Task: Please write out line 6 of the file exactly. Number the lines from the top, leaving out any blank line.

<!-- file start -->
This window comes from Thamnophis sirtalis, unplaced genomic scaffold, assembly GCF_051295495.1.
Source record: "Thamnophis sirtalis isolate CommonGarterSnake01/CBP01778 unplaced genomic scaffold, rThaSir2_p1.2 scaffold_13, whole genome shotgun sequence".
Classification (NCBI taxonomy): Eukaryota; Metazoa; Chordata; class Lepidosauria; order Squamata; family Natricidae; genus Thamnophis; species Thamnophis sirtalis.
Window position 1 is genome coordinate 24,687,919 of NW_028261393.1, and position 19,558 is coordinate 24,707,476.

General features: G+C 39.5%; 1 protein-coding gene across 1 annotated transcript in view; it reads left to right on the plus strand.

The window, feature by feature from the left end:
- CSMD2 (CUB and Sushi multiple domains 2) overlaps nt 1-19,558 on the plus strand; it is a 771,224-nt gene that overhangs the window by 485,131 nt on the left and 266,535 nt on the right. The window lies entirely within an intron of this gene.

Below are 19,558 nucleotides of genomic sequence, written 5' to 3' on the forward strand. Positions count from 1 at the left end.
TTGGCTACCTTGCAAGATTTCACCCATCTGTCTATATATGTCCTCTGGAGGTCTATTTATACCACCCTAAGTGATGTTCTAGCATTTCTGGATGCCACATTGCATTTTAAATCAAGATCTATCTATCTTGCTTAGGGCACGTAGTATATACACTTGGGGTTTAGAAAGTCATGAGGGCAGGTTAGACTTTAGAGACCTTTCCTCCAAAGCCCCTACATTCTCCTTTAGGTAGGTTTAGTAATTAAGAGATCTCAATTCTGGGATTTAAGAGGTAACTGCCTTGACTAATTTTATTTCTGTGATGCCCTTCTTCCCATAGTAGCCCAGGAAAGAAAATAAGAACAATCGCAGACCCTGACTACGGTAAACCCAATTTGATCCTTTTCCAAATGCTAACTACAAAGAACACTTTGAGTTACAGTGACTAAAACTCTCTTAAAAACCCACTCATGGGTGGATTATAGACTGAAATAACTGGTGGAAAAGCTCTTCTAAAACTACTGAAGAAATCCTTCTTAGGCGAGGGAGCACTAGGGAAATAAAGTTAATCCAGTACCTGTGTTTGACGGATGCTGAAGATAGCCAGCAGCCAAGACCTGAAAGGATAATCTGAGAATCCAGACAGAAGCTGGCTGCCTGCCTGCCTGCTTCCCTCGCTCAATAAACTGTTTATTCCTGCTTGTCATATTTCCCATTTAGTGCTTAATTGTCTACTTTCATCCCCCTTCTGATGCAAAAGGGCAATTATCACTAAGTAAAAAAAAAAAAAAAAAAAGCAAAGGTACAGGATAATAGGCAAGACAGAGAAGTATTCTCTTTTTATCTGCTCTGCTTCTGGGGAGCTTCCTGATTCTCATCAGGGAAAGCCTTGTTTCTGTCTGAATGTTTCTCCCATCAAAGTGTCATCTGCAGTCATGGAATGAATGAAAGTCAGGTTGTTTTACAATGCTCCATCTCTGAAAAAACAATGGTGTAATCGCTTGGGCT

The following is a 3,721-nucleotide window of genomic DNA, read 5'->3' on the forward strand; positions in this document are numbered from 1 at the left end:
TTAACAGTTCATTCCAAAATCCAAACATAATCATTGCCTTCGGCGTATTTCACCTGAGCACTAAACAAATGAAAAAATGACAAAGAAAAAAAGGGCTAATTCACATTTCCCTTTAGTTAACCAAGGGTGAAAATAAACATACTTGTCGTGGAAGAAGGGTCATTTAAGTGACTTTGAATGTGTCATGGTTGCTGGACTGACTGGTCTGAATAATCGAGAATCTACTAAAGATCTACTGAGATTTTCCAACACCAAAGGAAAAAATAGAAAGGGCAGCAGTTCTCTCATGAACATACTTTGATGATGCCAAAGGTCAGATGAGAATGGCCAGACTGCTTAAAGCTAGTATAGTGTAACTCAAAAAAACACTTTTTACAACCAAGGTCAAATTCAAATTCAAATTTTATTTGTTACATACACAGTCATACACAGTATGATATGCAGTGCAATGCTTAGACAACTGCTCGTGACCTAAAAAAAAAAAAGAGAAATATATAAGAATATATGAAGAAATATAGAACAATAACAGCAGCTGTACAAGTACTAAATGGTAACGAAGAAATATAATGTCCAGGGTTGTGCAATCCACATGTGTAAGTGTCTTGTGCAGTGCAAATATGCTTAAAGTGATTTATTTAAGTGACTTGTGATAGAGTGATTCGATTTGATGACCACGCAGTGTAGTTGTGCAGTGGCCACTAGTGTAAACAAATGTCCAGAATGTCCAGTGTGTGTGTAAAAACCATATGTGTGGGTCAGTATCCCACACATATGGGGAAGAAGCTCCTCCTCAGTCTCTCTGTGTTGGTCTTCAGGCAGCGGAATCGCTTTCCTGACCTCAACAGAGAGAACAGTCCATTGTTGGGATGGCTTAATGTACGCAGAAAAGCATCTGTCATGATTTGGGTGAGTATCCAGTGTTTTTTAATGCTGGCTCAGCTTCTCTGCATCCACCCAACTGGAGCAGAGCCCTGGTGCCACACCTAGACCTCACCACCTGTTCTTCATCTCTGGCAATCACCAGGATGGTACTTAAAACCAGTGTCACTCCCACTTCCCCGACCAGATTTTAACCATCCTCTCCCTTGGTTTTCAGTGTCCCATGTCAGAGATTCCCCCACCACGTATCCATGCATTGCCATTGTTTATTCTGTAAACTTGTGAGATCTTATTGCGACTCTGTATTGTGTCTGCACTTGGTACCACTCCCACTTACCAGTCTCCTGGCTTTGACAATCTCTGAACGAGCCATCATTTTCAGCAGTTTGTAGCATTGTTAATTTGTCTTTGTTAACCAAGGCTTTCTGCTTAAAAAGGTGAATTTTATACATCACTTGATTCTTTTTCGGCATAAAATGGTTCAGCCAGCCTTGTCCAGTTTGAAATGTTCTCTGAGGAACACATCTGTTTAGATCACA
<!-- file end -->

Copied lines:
The window, feature by feature from the left end: